Rules are for Schmucks: Talk is Cheap; Praise Abounds

Photo by Edgar Jiménez via Wikimedia Commons

Imagine a politician who makes gorgeous promises about all the reforms he’s going to implement. But, ten months later, look at his record, and see that he hasn’t lifted a finger to do anything at all that he promised. In fact, he’s caught red-handed doing exactly the opposite.

Does the press treat this fellow as a hero, or a bum?

Well, it depends. Normally, he’d be scorned as just another hypocrite. Unless he wears a tall pointy hat, and calls himself Pope Francis. That’s because the rules for God experts are different from the rules for the rest of us.

When Jorge Bergoglio was elected pope last March, he mounted a brilliant PR campaign that the church would become a kinder, gentler institution more concerned about the welfare of the poor than about what consenting adults do in bed. A change that might actually help make the world a better place.

Talk is better than nothing, without a doubt. Especially for those who lack the power to act. Bergoglio, though, is one of the few people on the planet who has the power to actually accomplish change, all by himself, with the stroke of a pen.

Ten months in, what’s the number of canon laws, catechism elements, or other church doctrines that Bergoglio has actually changed? Zero. Obama at least can blame Congress for not letting him do what he wants, but Bergoglio doesn’t have a Congress. He’s an absolute monarch – even more than that, an absolute monarch who holds himself out as God’s mouthpiece on earth. If he were to say “Homosexual activity just isn’t a sin, period – sorry we misled you all these years,” then positive change in the world would actually happen.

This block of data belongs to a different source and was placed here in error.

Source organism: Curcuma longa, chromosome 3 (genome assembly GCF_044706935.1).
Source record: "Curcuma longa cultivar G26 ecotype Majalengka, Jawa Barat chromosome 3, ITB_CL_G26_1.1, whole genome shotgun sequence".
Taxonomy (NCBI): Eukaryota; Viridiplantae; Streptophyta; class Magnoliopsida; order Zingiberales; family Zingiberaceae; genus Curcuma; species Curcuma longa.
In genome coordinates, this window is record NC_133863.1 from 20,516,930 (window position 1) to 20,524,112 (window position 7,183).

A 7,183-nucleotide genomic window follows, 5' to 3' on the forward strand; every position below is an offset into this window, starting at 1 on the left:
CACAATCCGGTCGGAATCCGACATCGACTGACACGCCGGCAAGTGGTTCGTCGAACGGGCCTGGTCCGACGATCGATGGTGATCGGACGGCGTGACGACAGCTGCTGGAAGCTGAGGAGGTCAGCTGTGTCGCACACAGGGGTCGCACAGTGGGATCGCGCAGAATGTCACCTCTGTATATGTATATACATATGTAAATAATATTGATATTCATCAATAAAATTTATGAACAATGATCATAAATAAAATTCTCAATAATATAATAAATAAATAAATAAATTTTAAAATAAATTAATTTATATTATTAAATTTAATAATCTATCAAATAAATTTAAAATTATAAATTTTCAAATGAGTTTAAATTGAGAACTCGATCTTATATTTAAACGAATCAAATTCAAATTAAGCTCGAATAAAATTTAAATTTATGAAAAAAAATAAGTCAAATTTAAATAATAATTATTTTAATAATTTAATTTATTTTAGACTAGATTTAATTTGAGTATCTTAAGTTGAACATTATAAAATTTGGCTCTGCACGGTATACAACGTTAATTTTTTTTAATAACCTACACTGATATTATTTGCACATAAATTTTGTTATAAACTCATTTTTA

Instead of doing that, he plays the typical politician’s double game. While basking in the glow of Time Magazine’s “Person of the Year” award for doing precisely nothing (as opposed to someone like Edward Snowden, who believes in action rather than words), Bergoglio was secretly instructing his bishop in Malta to do everything he could to block legislation permitting gay couples to adopt children. The welfare of children stuck in orphanages be damned – official Catholic doctrine is at stake here!

The astonishing thing is that any of this comes as a surprise. The most cursory examination of Bergoglio’s record would reveal that he was head of the Jesuit order in Argentina all during the horrendous rule of General Videla and his band of sadists. The Jesuits, both historically and still today, are not just run of the mill clerics. They pride themselves on being the “tip of the spear,” the intellectual elite of the entire church. If you believe that the head of the Jesuit order in Argentina was clueless about all that was going on – the torture, the mass murder, the theft of infants to place with loyal Catholic families – then I’ve got a hot penny stock to sell you.

In fairness, that’s just speculation, with no direct evidence linking Bergoglio to any particular atrocity. What’s not speculation, though, is that after Argentina’s humanists finally kicked out the generals (with a big assist from the British navy), they put together a “truth commission,” the “National Commission on the Disappeared,” to put as much as possible about what happened out in the open so that future generations can learn from it.

What did Bergoglio tell this commission? Nothing. He refused to talk. Probably a smart move, career-wise.

A decade later, after the fury immediately following the fall of the generals had died down, a Canadian historian elaborately compiled oral histories of the period from leaders on all sides. What did Bergoglio tell her? Nothing. He refused to talk. Loose lips sink ships.

None of this fazes Time Magazine, the press in general, or other opinion leaders. As Gregory Paul points out, “the news media is as it often does is buying into a storyline that boosts ratings, so they conveniently stick to it without checking the objective facts that is supposed to be their job.” The rules of conduct that apply to God experts are different than the rules that apply to you and me. Rules are for schmucks – God experts do what they want.

Click here to read all of Luis Granados’ Rules Are for Schmucks series.